Veterans Courts are a legal avenue out there just for veterans. The first started in Buffalo, New York, several years ago. Since then, at least forty-six cities have recognized the significance of Buffalo’s development and followed suit. Designed specifically to handle nonviolence related crimes by veterans, these courts take a different approach to social rehabilitation.
These courts were started when a Buffalo judge, Robert T. Russell Jr., noticed that many who were shuffled through his courtroom were veterans, and that many of these also had substance dependencies or mental health issues. He began to believe that the behavior which placed these veterans in his court had more to do with untreated effects of their combat service than from criminal intent. With this motivation Russell created the first Veterans Treatment Court.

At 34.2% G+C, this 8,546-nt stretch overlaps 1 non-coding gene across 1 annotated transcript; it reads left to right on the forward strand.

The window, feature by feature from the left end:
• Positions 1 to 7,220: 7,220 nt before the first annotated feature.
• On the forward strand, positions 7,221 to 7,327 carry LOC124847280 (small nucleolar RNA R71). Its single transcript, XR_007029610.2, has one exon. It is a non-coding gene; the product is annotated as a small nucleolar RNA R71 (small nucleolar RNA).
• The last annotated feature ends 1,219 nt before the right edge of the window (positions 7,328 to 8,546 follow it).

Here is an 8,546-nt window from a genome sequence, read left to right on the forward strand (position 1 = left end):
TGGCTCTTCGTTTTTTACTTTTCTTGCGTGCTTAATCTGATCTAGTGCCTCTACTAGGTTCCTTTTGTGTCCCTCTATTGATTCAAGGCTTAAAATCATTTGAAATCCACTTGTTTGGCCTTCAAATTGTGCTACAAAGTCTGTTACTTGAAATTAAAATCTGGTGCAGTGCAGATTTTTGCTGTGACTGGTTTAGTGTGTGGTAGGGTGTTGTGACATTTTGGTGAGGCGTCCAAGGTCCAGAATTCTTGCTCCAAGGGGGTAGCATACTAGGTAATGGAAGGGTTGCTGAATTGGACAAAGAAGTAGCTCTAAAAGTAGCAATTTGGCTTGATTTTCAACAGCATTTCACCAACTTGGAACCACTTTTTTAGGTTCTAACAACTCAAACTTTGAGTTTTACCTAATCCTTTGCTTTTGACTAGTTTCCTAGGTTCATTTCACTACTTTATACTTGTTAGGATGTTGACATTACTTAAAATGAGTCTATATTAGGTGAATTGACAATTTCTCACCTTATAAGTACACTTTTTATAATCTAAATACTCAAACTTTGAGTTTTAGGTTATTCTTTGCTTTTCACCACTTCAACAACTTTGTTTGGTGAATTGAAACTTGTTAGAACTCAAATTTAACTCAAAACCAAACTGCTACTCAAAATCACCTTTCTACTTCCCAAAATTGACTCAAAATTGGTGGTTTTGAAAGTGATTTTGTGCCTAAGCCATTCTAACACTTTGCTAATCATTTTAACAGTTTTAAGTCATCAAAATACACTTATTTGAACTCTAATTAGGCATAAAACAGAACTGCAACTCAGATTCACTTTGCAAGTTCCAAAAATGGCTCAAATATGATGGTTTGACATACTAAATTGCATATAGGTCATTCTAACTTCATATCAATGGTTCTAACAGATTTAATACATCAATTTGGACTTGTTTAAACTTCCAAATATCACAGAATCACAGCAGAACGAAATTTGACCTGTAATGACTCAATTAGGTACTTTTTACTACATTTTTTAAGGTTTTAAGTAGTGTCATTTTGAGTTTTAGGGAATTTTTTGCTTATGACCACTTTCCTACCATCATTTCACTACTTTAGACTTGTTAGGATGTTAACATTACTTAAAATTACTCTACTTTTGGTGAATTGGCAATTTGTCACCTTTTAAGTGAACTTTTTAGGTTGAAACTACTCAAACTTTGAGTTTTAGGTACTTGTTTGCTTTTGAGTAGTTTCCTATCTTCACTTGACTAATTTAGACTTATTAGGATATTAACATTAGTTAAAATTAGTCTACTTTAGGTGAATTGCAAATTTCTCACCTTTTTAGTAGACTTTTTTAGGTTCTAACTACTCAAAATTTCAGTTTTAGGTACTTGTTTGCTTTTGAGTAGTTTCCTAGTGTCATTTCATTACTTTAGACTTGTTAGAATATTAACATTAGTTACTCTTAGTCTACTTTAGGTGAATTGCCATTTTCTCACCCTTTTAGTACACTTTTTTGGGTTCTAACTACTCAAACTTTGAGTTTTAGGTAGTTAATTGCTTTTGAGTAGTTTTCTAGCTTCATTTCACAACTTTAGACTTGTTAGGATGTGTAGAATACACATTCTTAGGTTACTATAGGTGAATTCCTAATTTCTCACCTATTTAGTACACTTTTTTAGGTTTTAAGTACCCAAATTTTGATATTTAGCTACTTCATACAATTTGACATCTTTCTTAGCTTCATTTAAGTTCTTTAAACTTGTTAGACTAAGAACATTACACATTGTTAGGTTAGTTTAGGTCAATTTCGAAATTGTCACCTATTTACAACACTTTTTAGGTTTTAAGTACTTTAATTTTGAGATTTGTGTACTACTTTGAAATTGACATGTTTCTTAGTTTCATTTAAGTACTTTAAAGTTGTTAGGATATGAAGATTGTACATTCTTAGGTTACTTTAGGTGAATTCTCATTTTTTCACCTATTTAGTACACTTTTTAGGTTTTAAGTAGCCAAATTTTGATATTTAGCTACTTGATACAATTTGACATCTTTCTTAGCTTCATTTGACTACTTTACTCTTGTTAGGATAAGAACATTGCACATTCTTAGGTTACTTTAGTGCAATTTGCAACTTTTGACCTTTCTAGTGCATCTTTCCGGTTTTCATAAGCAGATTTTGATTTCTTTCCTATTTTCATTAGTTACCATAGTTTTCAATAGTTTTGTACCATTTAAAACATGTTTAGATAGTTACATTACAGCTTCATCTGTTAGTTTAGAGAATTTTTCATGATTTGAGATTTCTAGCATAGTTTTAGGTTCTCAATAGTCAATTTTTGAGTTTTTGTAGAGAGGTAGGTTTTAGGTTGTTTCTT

More like a legally required twelve step program than a court sentence, the rulings made in the veterans court are aimed at getting veterans the help they need to overcome issues that may have pushed them to commit a crime in the first place. After an assessment, and determination that the court’s program is appropriate, the convicted veteran is presented with an option: a place in the treatment program or standing trial. Adherence to the assigned program is enforced through regular court appearances, where either punishment or reward can be dealt out.
Because the court is open to veterans only, it is a reminder to those in it, in all positions, of the service they gave, and the values they held dear during that service. Often, reawakening these values, such as honor, discipline, and pride, are essential steps in the recovery process. Volunteer mentors and the presence of other veterans also help in creating an atmosphere of trust and community.
In its several year history, the Buffalo Veterans Court has had phenomenal success. With about a ninety percent first time success rate, and not a single case of repeated relapses into criminal behavior, this special court is definitely a step in the right direction in helping veterans.
Photo thanks to Tidewater Muse under creative common license on Flickr